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Plaintiff owned property traversed by Red Hill Road, which was used by the public to access White Peak, a popular hunting and wildlife area in northern New Mexico. Believing the road to be private, Plaintiff installed a cattle guard, locked gate, and barbed-wire fence to prevent access to his land. Believing the road to be a public right-of-way, Defendant (a district attorney) wrote to Plaintiff on August 3, 2011, demanding that the gate be removed. The next week Plaintiff filed a still-pending quiet-title action in state court to determine whether the road is private or public. After three weeks with no response from Plaintiff, Defendant took matters into his own hands. Accompanied by a former president of the New Mexico Wildlife Federation, four deputy sheriffs, and 18 private persons, Defendant cut the lock on the gate and, with the help of others, removed the barbed wire and T-posts from the road. When Defendant learned a few weeks later that Plaintiff had locked the gate a second time, Defendant directed the local sheriff to cut the lock and chain on the gate. This case presented an issue of first impression in the Tenth Circuit. The violation of federal law was not clearly established, but under state law, the action was unauthorized. A question of whether a public officer loses the protection of qualified immunity when he acts outside the scope of his authority was presented by the facts of this case: is there any justification for granting immunity in that context? The district court endorsed a “scope-of-authority” exception to qualified immunity and ruled that Defendant Donald Gallegos, a district attorney, had clearly acted without state-law authority in forcibly removing a barrier that Plaintiff David Stanley had placed on a road to prevent traffic through his property. It therefore held that Defendant could not invoke the protection of qualified immunity. The Tenth Circuit reversed and remanded for the district court to consider whether Defendant violated clearly established federal law or was instead entitled to qualified immunity. View "Stanley v. Gallegos" on Justia Law

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Western Ethanol Co., LLC obtained a judgment lien on Midwest Renewable Energy, LLC’s Lincoln County real property. Western Ethanol then dissolved and transferred its assets to its members. Douglas Vind, the managing member of Western Ethanol, claimed that Western Ethanol transferred the Midwest Renewable judgment to him. Thereafter, Midwest Renewable filed a quiet title action against several entities and all known and unknown parties claiming an interest in its Lincoln County property, including Western Ethanol. After a trial, the court ruled that Western Ethanol’s judgment had been assigned to Vind, who was never made a party to the litigation, and that the judgment lien against the real estate owned by Midwest Renewable was still valid and subsisting. The court subsequently dismissed with prejudice Midwest Renewable’s action regarding Western Ethanol. The Supreme Court vacated the court’s opinion and judgment, holding (1) Western Ethanol was amenable to suit; and (2) the trial court erred in not making Vind a party to the action sua sponte because he was an indispensable party to the controversies decided by the court. Remanded with direction to make Vind a party. View "Midwest Renewable Energy, LLC v. American Engineering Testing, Inc." on Justia Law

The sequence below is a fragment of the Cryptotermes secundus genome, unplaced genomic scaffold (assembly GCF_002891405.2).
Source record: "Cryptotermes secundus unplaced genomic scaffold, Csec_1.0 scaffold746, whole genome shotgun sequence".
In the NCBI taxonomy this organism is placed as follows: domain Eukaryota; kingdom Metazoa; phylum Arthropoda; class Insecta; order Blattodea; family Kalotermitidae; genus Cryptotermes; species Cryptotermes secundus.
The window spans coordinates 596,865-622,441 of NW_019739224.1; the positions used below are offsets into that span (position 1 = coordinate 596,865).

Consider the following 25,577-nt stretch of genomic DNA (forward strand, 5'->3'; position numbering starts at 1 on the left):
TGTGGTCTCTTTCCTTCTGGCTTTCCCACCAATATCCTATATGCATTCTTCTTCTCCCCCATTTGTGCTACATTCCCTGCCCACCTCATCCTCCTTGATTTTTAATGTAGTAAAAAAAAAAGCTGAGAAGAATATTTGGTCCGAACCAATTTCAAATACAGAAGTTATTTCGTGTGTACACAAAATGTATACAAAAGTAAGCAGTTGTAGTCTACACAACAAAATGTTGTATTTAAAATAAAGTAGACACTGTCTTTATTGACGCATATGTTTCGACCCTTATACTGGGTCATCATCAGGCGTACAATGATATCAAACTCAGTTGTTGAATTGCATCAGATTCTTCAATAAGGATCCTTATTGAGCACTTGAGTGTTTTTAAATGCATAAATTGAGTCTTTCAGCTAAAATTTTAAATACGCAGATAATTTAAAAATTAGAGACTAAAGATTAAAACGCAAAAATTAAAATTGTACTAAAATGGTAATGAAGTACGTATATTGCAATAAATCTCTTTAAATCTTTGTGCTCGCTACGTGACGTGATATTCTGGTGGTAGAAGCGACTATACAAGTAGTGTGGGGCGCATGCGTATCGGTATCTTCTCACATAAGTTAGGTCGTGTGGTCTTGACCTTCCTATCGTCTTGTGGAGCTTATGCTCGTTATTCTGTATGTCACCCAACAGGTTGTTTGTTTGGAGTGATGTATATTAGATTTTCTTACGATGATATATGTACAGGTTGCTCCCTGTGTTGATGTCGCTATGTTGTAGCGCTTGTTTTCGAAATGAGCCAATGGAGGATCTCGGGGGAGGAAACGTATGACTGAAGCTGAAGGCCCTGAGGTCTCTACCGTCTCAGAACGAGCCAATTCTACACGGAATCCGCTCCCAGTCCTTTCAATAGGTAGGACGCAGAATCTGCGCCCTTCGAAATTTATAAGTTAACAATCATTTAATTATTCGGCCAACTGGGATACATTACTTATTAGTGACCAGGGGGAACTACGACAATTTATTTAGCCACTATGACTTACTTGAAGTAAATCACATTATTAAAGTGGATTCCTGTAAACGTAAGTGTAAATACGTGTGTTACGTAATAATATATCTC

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In the 1980s, Simonson began exploring for deposits of pumicite, a porous volcanic rock, which he thought had potential commercial applications. Simonson found high quality pumicite in Kern County and located 23 mining claims in his name. For two decades, Simonson commissioned scientific testing. Lab reports and industry analyses confirmed that pumicite could be useful in industrial paint and plastic manufacture; Simonson began taking orders. In 1987, Simonson submitted a Plan of Operations to Bureau of Land Management to mine 100,000 tons per year. BLM conditionally approved the plan, specifying that it had not yet determined whether Simonson had discovered valuable minerals under the General Mining Law, 30 U.S.C. 22. Simonson postponed mining until BLM completed its common/uncommon variety determination, but hired a consultant to generate investor interest. In 1989, the BLM concluded that Reoforce pumicite was an uncommon mineral, locatable under federal law, but did not establish that Simonson had a right to patent his claims. From 1987-1995, Simonson mined only 200 tons of pumicite and sold only five. In 1995, BLM stated that the lands encompassing 10 of the claims would be transferred to become part of Red Rock Canyon State Park. An agreement between BLM and California permitted some mining claimants to continue operating, depending on prior use of the mine, subject to California’s Surface Mining and Reclamation Act. Ultimately, BLM found pumicite not marketable and the claims invalid. The Department of the Interior later granted Simonson a conditional right to mine some claims. Simonson then sought compensation for a temporary taking (1995-2008). The Federal Circuit affirmed rejection of the claims. Although the character of the government's action did not weigh heavily against the taking claim, the economic-impact and reasonable-investment-backed-expectations factors weighed heavily against Simonson. View "Reoforce, Inc. v. United States" on Justia Law